Before embarking on a long, superfluous rant, sit down and do a little self-analysis. While 'because it's ugly' is certainly a valid opinion, it's a layman's opinion. Anyone can look at something and decide that they find it ugly, beautiful, plain, etc. Your job as an interior designer is to translate the term 'ugly' for the benefit of others. If you think something is just too big, talk about scale and proportion. If it's too gaudy, use words like 'unity' and 'harmony'. If you think someone's design is plain or boring, talk about contrast and variety. When pressed, a good designer can usually come up with specific aspects of a design or product that they find unappealing. Not only do these terms show your teachers that you've been paying attention, you'll automatically gain respect. The bonus is, the class can then have a discussion on the topic, and you might even sway a professor just a little bit. I'm fairly certain that's the reason my design history prof cut short our last lecture on FLW.


If I'm honest with myself, my initial approach to my Wright-rants had another serious flaw. I did not respect the opinion of those who saw his work differently. It's important to keep a cool head in these debates, because for designers, pet opinions are very closely held. A person's favorite style or designer can go a long way toward defining who they are as a creative entity. I was well aware of that fact, because my aversion to Wright's work partially defined who I was as a designer. A large part of design is about psychology.

Acknowledge that the opposing opinion is just as valid as your own, because then class debates will be even more lively, and your design horizons will expand. Remember that even bad design can teach us something, and good design that we don't like can teach us even more. Keep in mind that many good designers out there subscribe to the ideas of feng shui, love the work of William Morris, and think the Bauhaus movement was a study in genius. And many talented people admire Frank Lloyd Wright. Putting yourself in the other designer's place is the best way to avoid nasty little confrontations, and to learn from the people around you.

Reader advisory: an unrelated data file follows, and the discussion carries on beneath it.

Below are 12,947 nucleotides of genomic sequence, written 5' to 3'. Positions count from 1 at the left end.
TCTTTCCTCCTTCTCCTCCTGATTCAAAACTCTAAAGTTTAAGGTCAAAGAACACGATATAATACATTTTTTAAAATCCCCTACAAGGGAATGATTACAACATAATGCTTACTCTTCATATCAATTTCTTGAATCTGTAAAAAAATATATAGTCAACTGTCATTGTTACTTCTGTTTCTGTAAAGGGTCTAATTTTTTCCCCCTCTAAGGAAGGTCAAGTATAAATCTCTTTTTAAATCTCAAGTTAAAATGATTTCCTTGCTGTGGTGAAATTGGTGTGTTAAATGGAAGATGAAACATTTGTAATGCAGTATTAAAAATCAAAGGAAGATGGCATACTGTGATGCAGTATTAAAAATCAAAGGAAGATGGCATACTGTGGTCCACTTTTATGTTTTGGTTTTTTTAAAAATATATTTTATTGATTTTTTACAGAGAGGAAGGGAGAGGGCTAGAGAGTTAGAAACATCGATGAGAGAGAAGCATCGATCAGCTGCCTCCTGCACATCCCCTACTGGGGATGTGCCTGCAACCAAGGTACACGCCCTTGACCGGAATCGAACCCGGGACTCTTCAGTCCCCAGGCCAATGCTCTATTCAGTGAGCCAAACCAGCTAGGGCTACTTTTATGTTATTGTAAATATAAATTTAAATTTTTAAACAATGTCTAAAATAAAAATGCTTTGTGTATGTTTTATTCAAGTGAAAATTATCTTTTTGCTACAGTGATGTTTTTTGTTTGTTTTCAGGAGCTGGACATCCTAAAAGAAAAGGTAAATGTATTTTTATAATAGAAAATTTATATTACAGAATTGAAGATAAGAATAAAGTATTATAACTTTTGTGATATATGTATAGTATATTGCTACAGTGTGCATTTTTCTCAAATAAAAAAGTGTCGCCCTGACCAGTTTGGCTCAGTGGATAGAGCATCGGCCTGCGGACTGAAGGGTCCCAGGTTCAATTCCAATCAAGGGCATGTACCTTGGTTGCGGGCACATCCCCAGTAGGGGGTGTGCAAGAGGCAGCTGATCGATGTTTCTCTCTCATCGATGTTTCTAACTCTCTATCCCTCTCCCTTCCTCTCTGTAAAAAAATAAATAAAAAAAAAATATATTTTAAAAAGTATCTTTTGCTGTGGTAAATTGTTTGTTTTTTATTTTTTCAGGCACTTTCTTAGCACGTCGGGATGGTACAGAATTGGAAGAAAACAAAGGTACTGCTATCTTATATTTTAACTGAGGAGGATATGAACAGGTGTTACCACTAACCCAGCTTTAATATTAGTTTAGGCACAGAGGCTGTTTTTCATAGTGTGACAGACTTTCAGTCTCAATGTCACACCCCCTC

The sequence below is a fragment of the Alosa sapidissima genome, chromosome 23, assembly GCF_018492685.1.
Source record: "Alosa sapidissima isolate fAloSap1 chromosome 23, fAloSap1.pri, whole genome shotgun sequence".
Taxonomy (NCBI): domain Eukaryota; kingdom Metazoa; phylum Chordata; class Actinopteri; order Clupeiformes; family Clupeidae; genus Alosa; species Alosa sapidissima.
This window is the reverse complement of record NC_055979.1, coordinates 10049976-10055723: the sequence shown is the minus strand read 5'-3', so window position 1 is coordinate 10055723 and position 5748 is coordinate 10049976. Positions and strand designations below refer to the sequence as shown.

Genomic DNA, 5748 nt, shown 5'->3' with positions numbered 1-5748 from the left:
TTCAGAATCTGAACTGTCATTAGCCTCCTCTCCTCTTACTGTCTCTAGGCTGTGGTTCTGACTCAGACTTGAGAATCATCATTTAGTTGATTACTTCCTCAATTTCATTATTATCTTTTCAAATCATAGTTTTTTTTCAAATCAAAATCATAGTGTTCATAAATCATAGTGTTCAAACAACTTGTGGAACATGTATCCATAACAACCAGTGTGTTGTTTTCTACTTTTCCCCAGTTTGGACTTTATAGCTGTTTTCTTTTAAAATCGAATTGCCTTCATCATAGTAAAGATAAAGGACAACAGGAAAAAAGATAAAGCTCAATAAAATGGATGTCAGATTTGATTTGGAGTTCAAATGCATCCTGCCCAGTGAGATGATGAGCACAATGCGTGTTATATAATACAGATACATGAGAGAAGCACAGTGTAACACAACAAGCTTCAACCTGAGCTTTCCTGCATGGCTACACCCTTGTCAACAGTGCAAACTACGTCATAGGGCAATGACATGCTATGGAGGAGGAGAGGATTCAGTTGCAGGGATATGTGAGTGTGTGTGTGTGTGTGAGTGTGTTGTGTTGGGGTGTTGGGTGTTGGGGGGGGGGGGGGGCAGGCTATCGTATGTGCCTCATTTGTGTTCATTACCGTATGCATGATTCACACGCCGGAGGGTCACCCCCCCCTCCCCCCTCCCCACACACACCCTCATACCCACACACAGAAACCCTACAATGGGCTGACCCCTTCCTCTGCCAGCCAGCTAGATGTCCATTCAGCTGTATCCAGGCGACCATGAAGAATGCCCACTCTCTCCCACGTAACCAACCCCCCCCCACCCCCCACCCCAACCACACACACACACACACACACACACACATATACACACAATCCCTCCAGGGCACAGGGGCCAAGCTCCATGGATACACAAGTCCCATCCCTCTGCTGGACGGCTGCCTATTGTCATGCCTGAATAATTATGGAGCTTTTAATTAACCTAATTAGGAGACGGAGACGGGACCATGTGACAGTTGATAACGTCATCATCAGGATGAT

Less is More: Keep a Captive Audience

Another caveat: brevity is often best. One of the mistakes I made early in my Wright-bashing was being too voluble. Making a lot of noise gets you nowhere. If your objections to a particular designer, style, or principle are philosophical or psychological rather than aesthetic, you'll be more likely to catch someone's attention, and gain their respect, with a short, well-spoken phrase than a long-winded rant.

While my problem in school was objecting to that which others found pleasing, the situation could easily be reversed. Perhaps you simply adore a designer, idea, or style that is currently unpopular. The same principles apply. If you speak in basic design terminology, and present short, logical arguments, you'll be much less likely to get shouted down in class. Even if no one else agrees with you, you'll have also gained respect for yourself, and for your pet opinion.

The last bit of advice I have is to be careful with the strength of your invective. It may come back to haunt you. Much to my chagrin, even I find myself admiring Frank Lloyd Wright's work on occasion.

Shaye Eller

More Go To School Articles: So You Want To Go To Design School But How Do You Choose One?
Frank Lloyd Wrong: How to Be an Opinionated Student and Get Away With It | Caveat Designer: A Few Words to the Wise
Giving The Final Presentation | Presenting Your Work Professionally: Construction